Being customer-led sounds obvious but is rarer than we all might think, according to the new book The Customer Copernicus: How to be Customer-Led.
In our latest Breakfast & Brainfood session, we chatted with the book’s co-author Charlie Dawson, along with Pernille Sahl-Taylor, UK Chief Communications Officer for Handelsbanken – a business featured within the book.
The session kicked off by exploring what being customer-led really means. Charlie’s conjecture is that most organisations will say it is important, but the reality of how they run their business doesn’t prioritise it. He believes that being customer-led means truly understanding what customers need and value – not just what data tells you or what customers are saying. It’s taking the time to understand their lives and values and how your organisation can solve their problems in new or better ways.
This is exactly what Handelsbanken has been putting into practice over the last 50 years. It is featured in the book as a model example of not just building, but also sustaining a customer-led approach. Handelsbanken runs a decentralised model with the philosophy ‘branch is bank’ and enables decision making at a local level.
This is based on a humanistic belief and trust in the individuals that work for them to do the right thing by their customers. The bank runs contrary to its peers with no sales targets, but has experienced significant commercial success with the most satisfied customers of its peer group across all six of its markets.
So how do you become customer-led and more importantly, how do you sustain it?
According to the book, you need a sense of ‘burning-ness’ which comes from pain, fear or ambition (in that order) with pain being the most effective! So you’re most likely to see an organisation pivot to be customer-led when it is underperforming or under threat and the management team sets itself on course to create major change. From there the success comes from having shared beliefs.
At Handelsbanken the shared beliefs are around doing what is right for the customer, even if it isn’t right for the bottom line today – because it will be over the longer-term. Those beliefs are intrinsic, mirrored in behaviours throughout the firm, and core to what drives success for the bank.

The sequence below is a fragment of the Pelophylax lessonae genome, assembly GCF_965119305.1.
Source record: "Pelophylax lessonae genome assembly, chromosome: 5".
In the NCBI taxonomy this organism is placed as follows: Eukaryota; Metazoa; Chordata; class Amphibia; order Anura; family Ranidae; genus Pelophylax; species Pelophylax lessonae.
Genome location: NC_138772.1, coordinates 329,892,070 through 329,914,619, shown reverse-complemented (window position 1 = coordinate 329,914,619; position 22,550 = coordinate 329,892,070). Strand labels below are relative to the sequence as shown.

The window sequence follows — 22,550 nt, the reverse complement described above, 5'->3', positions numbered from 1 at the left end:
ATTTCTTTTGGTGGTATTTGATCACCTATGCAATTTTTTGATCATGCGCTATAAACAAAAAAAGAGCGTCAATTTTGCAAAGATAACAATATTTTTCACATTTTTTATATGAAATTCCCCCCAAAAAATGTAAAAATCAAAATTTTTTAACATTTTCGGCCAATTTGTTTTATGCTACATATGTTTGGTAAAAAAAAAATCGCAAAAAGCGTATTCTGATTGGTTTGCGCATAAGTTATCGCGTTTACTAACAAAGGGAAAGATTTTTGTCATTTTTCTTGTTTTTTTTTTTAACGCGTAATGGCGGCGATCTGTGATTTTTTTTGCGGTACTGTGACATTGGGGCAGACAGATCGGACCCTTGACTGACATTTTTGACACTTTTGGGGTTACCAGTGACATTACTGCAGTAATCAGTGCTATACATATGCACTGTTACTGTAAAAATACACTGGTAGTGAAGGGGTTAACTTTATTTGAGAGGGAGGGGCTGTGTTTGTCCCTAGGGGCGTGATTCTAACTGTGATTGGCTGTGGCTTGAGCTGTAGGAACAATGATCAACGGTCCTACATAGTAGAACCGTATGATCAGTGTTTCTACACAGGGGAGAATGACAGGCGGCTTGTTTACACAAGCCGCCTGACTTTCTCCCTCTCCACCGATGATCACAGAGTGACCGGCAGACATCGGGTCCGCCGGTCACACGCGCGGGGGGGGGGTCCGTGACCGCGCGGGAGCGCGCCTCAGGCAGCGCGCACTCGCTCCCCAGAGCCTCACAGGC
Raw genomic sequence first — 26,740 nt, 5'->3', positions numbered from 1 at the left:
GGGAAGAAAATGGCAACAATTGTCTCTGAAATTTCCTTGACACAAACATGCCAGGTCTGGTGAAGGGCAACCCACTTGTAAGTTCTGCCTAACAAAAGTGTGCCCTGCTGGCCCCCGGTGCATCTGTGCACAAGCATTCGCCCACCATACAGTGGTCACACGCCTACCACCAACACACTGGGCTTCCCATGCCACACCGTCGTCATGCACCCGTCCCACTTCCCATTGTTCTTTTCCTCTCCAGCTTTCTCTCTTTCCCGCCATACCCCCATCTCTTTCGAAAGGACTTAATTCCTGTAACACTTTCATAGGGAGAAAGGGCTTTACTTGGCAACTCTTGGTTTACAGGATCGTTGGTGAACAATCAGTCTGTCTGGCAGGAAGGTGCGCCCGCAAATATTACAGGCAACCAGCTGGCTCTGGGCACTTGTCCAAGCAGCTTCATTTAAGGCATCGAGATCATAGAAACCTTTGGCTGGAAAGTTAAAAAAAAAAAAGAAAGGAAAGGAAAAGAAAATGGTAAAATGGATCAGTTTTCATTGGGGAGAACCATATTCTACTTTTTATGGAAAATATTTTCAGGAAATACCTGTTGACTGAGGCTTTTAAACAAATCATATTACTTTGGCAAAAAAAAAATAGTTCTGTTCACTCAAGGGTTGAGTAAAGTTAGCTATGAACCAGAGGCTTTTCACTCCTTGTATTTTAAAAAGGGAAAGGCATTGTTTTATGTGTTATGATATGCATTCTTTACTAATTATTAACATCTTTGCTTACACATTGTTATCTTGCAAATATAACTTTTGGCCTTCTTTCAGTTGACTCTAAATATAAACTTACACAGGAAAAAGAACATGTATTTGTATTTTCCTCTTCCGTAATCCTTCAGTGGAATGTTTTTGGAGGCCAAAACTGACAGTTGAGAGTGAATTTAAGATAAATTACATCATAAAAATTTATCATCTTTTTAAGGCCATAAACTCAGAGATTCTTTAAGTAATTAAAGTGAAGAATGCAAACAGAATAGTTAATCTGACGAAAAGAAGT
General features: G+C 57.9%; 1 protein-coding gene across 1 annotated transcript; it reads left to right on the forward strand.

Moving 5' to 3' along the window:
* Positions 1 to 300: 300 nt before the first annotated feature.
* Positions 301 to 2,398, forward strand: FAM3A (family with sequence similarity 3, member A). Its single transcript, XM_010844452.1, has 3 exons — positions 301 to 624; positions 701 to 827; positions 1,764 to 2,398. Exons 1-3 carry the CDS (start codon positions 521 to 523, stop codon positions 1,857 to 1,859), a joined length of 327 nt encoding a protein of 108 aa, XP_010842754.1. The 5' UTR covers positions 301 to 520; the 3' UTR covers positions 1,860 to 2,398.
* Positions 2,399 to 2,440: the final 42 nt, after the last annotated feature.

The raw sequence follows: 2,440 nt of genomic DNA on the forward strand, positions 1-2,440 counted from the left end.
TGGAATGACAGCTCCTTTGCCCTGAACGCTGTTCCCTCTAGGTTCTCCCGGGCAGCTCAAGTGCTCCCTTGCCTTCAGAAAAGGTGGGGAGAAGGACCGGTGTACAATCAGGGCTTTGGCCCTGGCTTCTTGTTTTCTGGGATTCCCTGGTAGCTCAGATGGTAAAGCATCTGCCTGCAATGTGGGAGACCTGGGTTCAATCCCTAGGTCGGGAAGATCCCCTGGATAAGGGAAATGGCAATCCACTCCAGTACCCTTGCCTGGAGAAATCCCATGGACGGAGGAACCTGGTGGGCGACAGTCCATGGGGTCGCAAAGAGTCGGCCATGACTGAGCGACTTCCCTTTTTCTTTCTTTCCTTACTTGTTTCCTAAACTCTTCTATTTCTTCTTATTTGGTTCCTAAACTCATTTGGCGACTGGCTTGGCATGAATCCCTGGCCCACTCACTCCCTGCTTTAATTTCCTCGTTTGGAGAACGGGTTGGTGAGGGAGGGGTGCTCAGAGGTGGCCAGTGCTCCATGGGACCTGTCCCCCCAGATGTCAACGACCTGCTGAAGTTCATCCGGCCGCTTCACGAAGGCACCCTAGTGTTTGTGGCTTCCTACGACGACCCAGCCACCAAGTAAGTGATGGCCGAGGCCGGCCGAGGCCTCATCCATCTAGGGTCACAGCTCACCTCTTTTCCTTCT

Those beliefs, translate into Moments of Belief, that reinforce the belief systems of organisations and bring teams together around the customer-led purpose. Whether that is Sky bidding for football rights to shift from bottom of the league to premier league, or EasyJet winning the battle of the budget airlines by creating seat reservations, these customer-led organisations create win-win scenarios.
So what can we, as financial services marketers and communicators learn from this approach, and do about it, today:
- Take time to get to know an organisation’s customers – spend time with them, understand their lives
- From there understand where the organisation can add value to those lives these aren’t insights the customers will tell you, but they are things you can do that can make a positive difference
- Challenge internal reward systems to ensure they are focused on creating customer-led outcomes
- Be cognisant of organisational language – EasyJet started talking about delayed customers not delayed flights, and it drove change
- Keep defying gravity, the pull to shareholder value and commercial targets is natural, as a customer-led organisation you need to continually challenge the natural pull.